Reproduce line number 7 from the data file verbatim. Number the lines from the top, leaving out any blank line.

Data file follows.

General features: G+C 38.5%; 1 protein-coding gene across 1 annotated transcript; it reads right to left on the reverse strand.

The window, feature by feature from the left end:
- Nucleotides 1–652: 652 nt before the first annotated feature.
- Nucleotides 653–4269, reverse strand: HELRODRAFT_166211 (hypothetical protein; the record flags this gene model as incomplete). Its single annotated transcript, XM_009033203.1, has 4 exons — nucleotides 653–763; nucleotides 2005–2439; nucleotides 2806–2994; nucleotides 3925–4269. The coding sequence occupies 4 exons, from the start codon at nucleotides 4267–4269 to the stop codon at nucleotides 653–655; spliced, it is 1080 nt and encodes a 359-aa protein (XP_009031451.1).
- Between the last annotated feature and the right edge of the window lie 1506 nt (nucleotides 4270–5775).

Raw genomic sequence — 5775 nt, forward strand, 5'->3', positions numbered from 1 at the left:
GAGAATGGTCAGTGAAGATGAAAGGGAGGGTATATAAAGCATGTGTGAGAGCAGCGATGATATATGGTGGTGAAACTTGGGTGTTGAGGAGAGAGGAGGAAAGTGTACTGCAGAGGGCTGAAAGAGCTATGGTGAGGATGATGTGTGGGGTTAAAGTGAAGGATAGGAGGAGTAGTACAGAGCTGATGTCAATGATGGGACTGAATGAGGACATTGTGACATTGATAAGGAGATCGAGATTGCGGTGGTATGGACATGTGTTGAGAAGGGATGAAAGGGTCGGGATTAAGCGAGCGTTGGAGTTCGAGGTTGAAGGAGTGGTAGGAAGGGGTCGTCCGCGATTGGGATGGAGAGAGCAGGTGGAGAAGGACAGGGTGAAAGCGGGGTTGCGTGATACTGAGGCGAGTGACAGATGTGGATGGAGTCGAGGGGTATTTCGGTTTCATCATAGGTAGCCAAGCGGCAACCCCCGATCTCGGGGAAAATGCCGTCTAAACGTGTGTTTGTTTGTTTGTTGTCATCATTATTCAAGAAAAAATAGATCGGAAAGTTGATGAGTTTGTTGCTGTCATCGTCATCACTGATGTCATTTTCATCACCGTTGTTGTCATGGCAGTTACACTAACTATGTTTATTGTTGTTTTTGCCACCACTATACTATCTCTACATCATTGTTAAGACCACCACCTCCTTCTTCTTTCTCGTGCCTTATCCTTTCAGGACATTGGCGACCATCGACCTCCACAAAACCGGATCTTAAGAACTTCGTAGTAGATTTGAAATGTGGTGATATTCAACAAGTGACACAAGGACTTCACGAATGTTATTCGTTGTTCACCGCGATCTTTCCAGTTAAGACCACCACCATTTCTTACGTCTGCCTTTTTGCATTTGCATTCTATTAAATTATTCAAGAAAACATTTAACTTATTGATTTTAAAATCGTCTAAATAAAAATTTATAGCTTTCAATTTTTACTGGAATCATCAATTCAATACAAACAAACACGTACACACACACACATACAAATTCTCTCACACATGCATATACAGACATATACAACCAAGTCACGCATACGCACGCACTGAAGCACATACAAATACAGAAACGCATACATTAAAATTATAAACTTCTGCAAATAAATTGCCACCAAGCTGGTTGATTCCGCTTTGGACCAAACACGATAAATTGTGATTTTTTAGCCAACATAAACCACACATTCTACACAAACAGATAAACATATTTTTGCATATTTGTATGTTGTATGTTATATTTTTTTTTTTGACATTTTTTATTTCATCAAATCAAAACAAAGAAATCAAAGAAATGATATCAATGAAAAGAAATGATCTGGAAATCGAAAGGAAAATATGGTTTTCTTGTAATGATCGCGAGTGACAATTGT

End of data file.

GAGAATGGTCAGTGAAGATGAAAGGGAGGGTATATAAAGCATGTGTGAGAGCAGCGATGATATATGGTGGTGAAACTTGGGTGTTGAGGAGAGAGGAGGAAAGTGTACTGCAGAGGGCTGAAAGAGCTATGGTGAGGATGATGTGTGGGGTTAAAGTGAAGGATAGGAGGAGTAGTACAGAGCTGATGTCAATGATGGGACTGAATGAGGACATTGTGACATTGATAAGGAGATCGAGATTGCGGTGGTATGGACATGTGTTGAGAAGGGATGAAAGGGTCGGGATTAAGCGAGCGTTGGAGTTCGAGGTTGAAGGAGTGGTAGGAAGGGGTCGTCCGCGATTGGGATGGAGAGAGCAGGTGGAGAAGGACAGGGTGAAAGCGGGGTTGCGTGATACTGAGGCGAGTGACAGATGTGGATGGAGTCGAGGGGTATTTCGGTTTCATCATAGGTAGCCAAGCGGCAACCCCCGATCTCGGGGAAAATGCCGTCTAAACGTGTGTTTGTTTGTTTGTTGTCATCATTATTCAAGAAAAAATAGATCGGAAAGTTGATGAGTTTGTTGCTGTCATCGTCATCACTGATGTCATTTTCATCACCGTTGTTGTCATGGCAGTTACACTAACTATGTTTATTGTTGTTTTTGCCACCACTATACTATCTCTACATCATTGTTAAGACCACCACCTCCTTCTTCTTTCTCGTGCCTTATCCTTTCAGGACATTGGCGACCATCGACCTCCACAAAACCGGATCTTAAGAACTTCGTAGTAGATTTGAAATGTGGTGATATTCAACAAGTGACACAAGGACTTCACGAATGTTATTCGTTGTTCACCGCGATCTTTCCAGTTAAGACCACCACCATTTCTTACGTCTGCCTTTTTGCATTTGCATTCTATTAAATTATTCAAGAAAACATTTAACTTATTGATTTTAAAATCGTCTAAATAAAAATTTATAGCTTTCAATTTTTACTGGAATCATCAATTCAATACAAACAAACACGTACACACACACACATACAAATTCTCTCACACATGCATATACAGACATATACAACCAAGTCACGCATACGCACGCACTGAAGCACATACAAATACAGAAACGCATACATTAAAATTATAAACTTCTGCAAATAAATTGCCACCAAGCTGGTTGATTCCGCTTTGGACCAAACACGATAAATTGTGATTTTTTAGCCAACATAAACCACACATTCTACACAAACAGATAAACATATTTTTGCATATTTGTATGTTGTATGTTATATTTTTTTTTTTGACATTTTTTATTTCATCAAATCAAAACAAAGAAATCAAAGAAATGATATCAATGAAAAGAAATGATCTGGAAATCGAAAGGAAAATATGGTTTTCTTGTAATGATCGCGAGTGACAATTGT